Preservation recipes also abound for meats such as bacon, fruit preparations such as preserves and vinegars, and the preparation of drinks such as cider, to name just a few. Recipes from the period are also rife with references to dried goods such as peas, beans, and salted fish whose storage was detailed in farming manuals like that of Samuel Deane (22450 Evans fiche). The broad expertise required to stock the early American larder is preserved in household manuscripts such as the recipe books of the Karolik-Codman family, which contain multiple types of handwriting and interleaved recipes that reference the knowledge of others, as in the case of “Mrs. Englishes receipt for Preserving Pears” (Box 4, Ms. N-2164). Such recipes provide insight into what may have stocked the pantries of early American cooks and ensured that, at least for most of the winter and early spring, some produce was still available. By the time fruit trees blossomed and fields thawed in April and May, bare shelves awaited another cycle of preservation practices.

Journey to the South Pole with John Quincy Adams & Charles Francis Adams, Part 3

By Heather Rockwood, Communications Manager

In part 2 of Journey to the South Pole, Jeremiah N. Reynolds (1799–1858), petitioned the US Congress to fund an expedition to the South Pole to prove a theory that there was an opening there that led to an inhabitable hollow inside the earth. He was successful in his petitions, until John Quincy Adams (JQA, 1767–1848) lost the 1829 election, and President Andrew Jackson removed the funding. The voyage still took place, with Reynolds on board the ship. His expedition reached Antarctica, but turned back, mutinied in Chile, and abandoned Reynolds there. He remained in Chile for two years until picked up by the US frigate Potomac and eventually brought home. Most would assume his adventure with the South Pole ended there, but as it turned out, Reynolds was not ready to give up!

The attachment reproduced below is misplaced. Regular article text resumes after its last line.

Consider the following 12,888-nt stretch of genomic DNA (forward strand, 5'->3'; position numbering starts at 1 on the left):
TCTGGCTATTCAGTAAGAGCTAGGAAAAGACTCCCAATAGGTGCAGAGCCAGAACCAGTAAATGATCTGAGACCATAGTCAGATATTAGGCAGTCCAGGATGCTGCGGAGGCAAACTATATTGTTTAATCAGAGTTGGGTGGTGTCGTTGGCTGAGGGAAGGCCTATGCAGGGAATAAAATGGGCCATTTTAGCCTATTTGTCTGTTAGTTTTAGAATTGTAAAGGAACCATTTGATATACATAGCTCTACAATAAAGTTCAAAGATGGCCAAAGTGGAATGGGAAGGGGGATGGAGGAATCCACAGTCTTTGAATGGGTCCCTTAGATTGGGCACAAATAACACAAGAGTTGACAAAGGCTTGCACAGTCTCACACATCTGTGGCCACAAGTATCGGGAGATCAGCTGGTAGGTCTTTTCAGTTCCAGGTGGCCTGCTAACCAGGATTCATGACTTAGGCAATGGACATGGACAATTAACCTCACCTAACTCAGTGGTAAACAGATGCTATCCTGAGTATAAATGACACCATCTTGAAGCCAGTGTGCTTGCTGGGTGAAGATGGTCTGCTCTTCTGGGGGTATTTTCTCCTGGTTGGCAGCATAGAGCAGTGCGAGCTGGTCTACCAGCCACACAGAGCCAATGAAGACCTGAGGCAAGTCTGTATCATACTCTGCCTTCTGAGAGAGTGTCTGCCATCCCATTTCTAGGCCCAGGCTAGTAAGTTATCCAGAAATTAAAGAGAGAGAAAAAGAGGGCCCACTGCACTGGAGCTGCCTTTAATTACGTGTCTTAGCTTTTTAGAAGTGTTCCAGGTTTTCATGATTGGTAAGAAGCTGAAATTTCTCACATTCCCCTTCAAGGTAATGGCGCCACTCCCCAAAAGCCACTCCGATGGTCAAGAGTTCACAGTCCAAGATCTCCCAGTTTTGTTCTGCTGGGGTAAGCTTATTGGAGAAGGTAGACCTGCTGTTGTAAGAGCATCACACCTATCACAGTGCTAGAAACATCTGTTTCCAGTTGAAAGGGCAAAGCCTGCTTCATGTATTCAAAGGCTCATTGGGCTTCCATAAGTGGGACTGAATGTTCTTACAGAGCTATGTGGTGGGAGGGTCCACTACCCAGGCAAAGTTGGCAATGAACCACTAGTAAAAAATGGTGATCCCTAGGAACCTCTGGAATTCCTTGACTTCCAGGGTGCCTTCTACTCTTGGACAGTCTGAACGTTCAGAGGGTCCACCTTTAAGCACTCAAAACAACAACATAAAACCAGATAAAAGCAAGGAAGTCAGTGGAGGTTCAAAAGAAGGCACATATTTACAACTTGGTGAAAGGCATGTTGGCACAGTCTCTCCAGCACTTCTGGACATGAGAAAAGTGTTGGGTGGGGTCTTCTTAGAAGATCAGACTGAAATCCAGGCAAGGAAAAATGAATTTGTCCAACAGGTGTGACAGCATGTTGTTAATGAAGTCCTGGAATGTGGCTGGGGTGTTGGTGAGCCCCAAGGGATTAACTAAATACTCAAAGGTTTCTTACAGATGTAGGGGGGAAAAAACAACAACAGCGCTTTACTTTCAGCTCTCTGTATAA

When Reynolds returned to New York, he studied to become a lawyer and wrote a book about his years traveling the seas on the Potomac, Voyage of the United States frigate Potomac, under the command of Commodore John Downes, during the circumnavigation of the globe, in the years 1831, 1832, 1833, and 1834, and a tale about an elusive white whale hunted off the coast of Chile that Herman Melville (1819–1891) cited as one of the inspirations for his novel Moby Dick, Mocha Dick: Or The White Whale of the Pacific: A Leaf from a Manuscript Journal, published in 1839 in The Knickerbocker.